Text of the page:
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High energy costs, the credit crunch, weak housing market, and recessionary climate are changing how and where consumers shop and dine, including more home meals and an increased concern over the cost of meat, according to new research on consumer attitudes toward meat.
The research results highlight a report called, "The Power of Meat -- An In-Depth Look at Meat Through the Shoppers' Eyes," released yesterday during the 2008 Annual Meat Conference in Nashville, Tenn.
The report, which details the findings of a national online poll of 1,147 of consumers conducted in November 2007, was published by The American Meat Institute (AMI) and the Food Marketing Institute (FMI). It was sponsored by Sealed Air's Cryovac Food Packaging Division.
Supermarkets remain the top outlet for meat, with 90.5 percent of supermarket shoppers buying their meat there, the report found. The number of shoppers buying meat at supercenters dropped from 24.9 percent to 20 percent, while the number buying meat at club stores rose from 2.7 percent to 5.7 percent.
The study revealed that nearly 79 percent of shoppers have access to a full-service meat counter at their store, with 70 percent reporting that all of their meat purchases were selected from the self-service area.
The study found that 30 percent of shoppers would increase meat case purchases even more if the packaging were leak-proof.
The study also found that meat continues to be a staple at American dinner tables. According to the findings, the average family has five dinners at home per week, with an average of 4.2 of these meals including a meat item. Chicken and beef are the top meat choices, with more than 80 percent eating chicken and beef at least once an week and more than 34 percent eating chicken and beef at least three times a week.
Consumers ranked price per pound as the most important factor when selecting meat -- averaging a 4.6 on a scale from 1 to 6. This was up from 2006 and 2007 and may be linked to rising food prices, the report suggested. The vast majority of consumers surveyed said they compare meat prices before selection and purchase. Once in the store, more than half of consumers seek the best value among different cuts and types of meat every time they shop.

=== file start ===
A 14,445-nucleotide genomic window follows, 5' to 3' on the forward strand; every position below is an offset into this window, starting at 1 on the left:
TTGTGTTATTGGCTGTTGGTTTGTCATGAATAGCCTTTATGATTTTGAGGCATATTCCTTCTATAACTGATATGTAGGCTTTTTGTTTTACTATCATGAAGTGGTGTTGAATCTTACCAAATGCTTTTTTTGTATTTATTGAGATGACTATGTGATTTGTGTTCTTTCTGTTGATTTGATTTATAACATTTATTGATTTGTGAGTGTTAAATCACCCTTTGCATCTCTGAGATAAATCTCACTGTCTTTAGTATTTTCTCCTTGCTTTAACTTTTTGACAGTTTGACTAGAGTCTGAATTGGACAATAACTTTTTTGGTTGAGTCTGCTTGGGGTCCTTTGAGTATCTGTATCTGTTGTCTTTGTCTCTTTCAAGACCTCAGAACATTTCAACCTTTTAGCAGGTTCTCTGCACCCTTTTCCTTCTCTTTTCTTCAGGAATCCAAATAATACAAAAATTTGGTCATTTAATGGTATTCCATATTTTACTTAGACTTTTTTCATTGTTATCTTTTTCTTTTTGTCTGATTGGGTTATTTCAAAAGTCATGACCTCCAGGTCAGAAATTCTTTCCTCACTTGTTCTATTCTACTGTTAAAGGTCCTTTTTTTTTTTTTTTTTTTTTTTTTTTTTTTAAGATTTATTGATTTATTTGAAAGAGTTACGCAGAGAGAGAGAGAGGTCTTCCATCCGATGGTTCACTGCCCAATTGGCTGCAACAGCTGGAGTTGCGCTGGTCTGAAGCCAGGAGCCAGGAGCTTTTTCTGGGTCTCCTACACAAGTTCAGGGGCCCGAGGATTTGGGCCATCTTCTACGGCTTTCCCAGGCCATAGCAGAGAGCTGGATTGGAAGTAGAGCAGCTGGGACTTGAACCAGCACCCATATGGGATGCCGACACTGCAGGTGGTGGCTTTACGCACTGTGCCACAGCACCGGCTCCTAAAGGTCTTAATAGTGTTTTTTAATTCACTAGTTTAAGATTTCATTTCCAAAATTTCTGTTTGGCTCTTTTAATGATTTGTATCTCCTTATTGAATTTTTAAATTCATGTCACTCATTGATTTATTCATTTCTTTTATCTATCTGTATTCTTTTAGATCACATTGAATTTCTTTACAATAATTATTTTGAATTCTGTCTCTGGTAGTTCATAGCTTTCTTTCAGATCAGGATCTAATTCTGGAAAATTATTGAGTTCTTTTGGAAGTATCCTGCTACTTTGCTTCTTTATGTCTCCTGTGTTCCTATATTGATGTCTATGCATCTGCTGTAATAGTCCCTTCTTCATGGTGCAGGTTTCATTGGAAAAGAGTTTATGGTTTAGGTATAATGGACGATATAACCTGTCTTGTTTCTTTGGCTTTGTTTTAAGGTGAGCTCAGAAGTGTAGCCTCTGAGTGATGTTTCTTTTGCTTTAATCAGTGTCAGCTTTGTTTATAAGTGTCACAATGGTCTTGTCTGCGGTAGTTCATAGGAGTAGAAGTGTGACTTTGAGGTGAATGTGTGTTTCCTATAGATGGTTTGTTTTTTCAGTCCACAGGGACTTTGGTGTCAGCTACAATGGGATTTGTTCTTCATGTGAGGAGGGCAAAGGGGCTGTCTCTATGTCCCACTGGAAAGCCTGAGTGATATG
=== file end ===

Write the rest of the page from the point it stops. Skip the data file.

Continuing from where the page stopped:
The report notes that energy costs are having an increasing impact on shoppers' disposable income. "Large numbers of shoppers already have made changes, ranging from eating out less, purchasing less expensive products while in the store, and even switching primary stores," the report notes.
Meat sales promotions using in-store signage followed by meat advertisements in direct mail sales flyers or newspapers had the most influence on the type and quantity of meat purchased.
Other features important to consumers when selecting meat included product appearance (4.3); package size/total package price (3.8); nutritional content (3.4); knowledge of how to prepare (3.0); and preparation time required (2.8).
Shoppers are also looking for reasonable pricing of natural and organic meat, with more than 80 percent saying organic meat and poultry is more expensive either by a lot (32.8 percent) or a little (50.8 percent). Of those surveyed, 73 percent of occasional organic shoppers would purchase more if prices were lower, up from 63 percent in 2007.
The most frequently purchased natural/organic meats were chicken (73 percent) and beef (49 percent).
The share for natural meat packages grew by 7 percent in 2007, while the share of organic packages remains small.
According to respondents, better quality and more variety would prompt an increase in meat purchases. Many people suggest that retailers offer more information on where the meat is produced and the nutritional content of fresh meat and help them learn more about the taste of the cuts and types of meat.
Other suggestions for improvement include reduced portion sizes, cleaner service counters, and having a professional, trained staff.